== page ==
OK…

India and Russia jointly working on an anti-ship missile. I’m going on a limb and guessing the guidance systems are not an entirely joint effort, and could be easily replaced by systems the other side doesn’t know about.

My thought about supersonic was in regard to taking out N. Korea’s artillery using sub-launched missiles, where speed would be critical.

One other WTF came up - the US can launch from aircraft - but only from the B-52. While that was an impressive bird in 1953, shouldn’t we figure out how to mount these on say a B-2 (are any still operational?) or smaller craft?
Or are we coming to the realization that the manned strategic bomber is obsolete, and we can build bigger drones to perform the same function, without the weight of people and their incredibly heavy, complex and expensive life-support systems.

And, speaking of making flying objects hard to shoot down - while I don’t have warm and fuzzies about current anti-missile technology, one Q pops up: Those pesky drones wiping out (sometimes the right) people in Pakistan have got to have pissed off quite a few people in the Pakistani military and, esp, intelligence communities.
Why have they not deployed anti-aircraft guns - they may or may not be able to hit anything, but a few cheap AA batteries would go a long way toward improving the government’s standing with the locals. So why haven’t they? Or have they?

Shooting down drones is easy, with aircraft or SAMs, they are fairly slow, not particularly maneuverable and cannot fight back. Or better yet, just bomb the drone base. The reason it has not been done is political, military action cannot be divorced from political consequences. Furthermore there is evidence, no actually per wikileaks, confirmation that the Pakistan Government is enabling the operations anyway and indeed recent reports are that some recent “American Drone Strikes” are were not American at all.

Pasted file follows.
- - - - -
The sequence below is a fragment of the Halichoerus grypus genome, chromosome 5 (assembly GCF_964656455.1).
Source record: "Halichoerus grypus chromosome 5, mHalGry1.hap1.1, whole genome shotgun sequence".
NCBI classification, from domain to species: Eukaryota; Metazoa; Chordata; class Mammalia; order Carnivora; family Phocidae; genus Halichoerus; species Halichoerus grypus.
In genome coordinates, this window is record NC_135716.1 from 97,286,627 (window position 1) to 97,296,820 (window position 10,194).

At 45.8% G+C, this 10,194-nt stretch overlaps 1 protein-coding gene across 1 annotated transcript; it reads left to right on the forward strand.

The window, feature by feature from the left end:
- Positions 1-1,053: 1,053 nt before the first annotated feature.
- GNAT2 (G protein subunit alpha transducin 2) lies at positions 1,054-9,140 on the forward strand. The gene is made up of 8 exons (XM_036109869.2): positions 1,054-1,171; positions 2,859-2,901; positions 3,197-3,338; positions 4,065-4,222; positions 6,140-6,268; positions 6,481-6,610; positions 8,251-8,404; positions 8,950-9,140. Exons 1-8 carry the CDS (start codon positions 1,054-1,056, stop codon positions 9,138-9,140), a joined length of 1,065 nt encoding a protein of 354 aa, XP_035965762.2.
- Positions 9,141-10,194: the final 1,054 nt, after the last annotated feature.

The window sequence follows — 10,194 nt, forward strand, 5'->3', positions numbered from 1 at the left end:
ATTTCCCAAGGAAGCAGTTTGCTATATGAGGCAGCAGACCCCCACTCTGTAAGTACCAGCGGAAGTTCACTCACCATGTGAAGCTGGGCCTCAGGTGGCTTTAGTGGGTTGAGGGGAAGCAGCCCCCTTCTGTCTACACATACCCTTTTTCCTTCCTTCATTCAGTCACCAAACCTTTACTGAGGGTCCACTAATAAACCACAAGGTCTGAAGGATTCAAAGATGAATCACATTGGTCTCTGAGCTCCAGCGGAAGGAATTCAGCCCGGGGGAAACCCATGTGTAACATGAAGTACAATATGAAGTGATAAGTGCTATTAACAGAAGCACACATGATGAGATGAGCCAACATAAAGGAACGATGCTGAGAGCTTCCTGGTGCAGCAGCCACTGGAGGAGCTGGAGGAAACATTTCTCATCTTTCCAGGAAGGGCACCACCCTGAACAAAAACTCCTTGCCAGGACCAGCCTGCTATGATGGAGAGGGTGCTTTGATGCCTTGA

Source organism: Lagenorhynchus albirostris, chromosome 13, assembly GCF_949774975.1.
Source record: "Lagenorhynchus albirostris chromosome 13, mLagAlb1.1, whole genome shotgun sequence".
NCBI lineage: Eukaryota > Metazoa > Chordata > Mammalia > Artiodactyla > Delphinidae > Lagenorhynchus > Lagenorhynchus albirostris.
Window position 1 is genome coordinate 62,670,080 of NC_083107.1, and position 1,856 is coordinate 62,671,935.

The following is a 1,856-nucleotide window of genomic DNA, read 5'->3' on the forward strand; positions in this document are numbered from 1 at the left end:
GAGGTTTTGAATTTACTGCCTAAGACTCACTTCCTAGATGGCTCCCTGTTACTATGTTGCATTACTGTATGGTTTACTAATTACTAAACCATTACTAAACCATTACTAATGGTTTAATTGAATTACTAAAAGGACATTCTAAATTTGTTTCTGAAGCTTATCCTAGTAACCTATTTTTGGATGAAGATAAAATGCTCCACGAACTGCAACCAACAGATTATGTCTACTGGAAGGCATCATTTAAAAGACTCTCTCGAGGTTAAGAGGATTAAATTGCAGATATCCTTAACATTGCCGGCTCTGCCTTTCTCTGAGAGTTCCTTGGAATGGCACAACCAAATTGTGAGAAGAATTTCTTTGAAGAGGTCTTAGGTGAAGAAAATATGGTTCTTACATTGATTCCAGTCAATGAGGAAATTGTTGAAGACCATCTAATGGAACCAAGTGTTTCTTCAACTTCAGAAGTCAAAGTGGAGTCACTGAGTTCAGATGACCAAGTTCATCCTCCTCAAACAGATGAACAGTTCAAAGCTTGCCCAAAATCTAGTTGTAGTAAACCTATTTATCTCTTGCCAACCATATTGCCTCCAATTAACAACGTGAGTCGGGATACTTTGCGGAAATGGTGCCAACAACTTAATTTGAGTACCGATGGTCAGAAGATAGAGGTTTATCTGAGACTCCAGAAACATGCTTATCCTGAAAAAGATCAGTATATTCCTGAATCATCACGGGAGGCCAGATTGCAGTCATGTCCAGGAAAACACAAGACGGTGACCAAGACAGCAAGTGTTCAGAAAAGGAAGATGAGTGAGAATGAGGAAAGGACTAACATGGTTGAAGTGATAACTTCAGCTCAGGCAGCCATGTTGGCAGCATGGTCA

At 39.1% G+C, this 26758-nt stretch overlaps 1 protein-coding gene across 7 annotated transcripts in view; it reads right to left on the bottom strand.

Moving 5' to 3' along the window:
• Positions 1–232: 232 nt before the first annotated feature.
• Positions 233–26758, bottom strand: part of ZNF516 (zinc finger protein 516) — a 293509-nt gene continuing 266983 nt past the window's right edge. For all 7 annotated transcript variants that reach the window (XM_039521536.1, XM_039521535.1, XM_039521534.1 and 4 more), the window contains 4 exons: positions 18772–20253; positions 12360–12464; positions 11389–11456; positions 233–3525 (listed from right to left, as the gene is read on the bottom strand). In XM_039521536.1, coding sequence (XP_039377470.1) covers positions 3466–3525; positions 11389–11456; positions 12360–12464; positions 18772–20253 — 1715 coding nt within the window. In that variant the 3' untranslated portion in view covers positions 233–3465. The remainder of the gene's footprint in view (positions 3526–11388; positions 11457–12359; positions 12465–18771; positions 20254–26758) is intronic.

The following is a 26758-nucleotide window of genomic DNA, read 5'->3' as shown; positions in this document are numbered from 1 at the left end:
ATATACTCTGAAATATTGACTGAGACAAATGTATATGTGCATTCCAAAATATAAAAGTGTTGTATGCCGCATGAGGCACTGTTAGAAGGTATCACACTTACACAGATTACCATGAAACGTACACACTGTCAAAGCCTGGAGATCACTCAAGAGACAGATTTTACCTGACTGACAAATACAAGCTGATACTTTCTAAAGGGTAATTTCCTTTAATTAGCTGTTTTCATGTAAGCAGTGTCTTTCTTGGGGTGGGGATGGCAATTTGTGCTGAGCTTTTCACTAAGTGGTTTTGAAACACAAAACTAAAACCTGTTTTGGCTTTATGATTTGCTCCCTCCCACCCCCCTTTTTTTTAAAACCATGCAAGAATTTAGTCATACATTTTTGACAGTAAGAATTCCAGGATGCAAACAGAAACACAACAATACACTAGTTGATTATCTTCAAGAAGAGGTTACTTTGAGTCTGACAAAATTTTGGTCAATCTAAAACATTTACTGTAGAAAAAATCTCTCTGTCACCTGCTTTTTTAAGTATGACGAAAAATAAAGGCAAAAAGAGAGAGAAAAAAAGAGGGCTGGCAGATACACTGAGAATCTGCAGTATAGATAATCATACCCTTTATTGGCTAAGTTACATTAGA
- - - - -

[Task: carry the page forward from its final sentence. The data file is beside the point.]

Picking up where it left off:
Ah, good old USA - always willing to bomb your country to give you cover to take out your political enemies.

If the Taliban doesn’t show up and shoot one down once in a while, aren’t they losing cred in the Jihad dist circles?

Isn’t it amazing how English spell-checkers have picked up new terms so quickly…

Isn’t that pipeline from Kazakhstan’s oil fields (and didn’t they kick us out?) through Afghanistan and Pakistan getting awfully expensive? Even if built, it would have a huge bullseye on it with "USA’ in big letters - how long would that last?

A hypersonic reentry vehicle is more difficult to intercept even if you can track it ballistically, simply by virtue that you have a shorter period to intercept for a given level of accuracy. It is widely accepted–except by a few conservative holdouts–that the Patriot system used against Iraqi Scuds in the first Gulf War were completely ineffective due to the slowness of the fusing and the resulting shrapnel field ending up behind the vehicle. The failure of the Scus to be a significant weapon had to do more with its inherent inaccuracy combined with the modifications that made them unstable in flight. And regardless, even a successful hit on a unitary target like the Scub may have little or no effect if it merely punches through the exhausted boost vehicle in the terminal phase.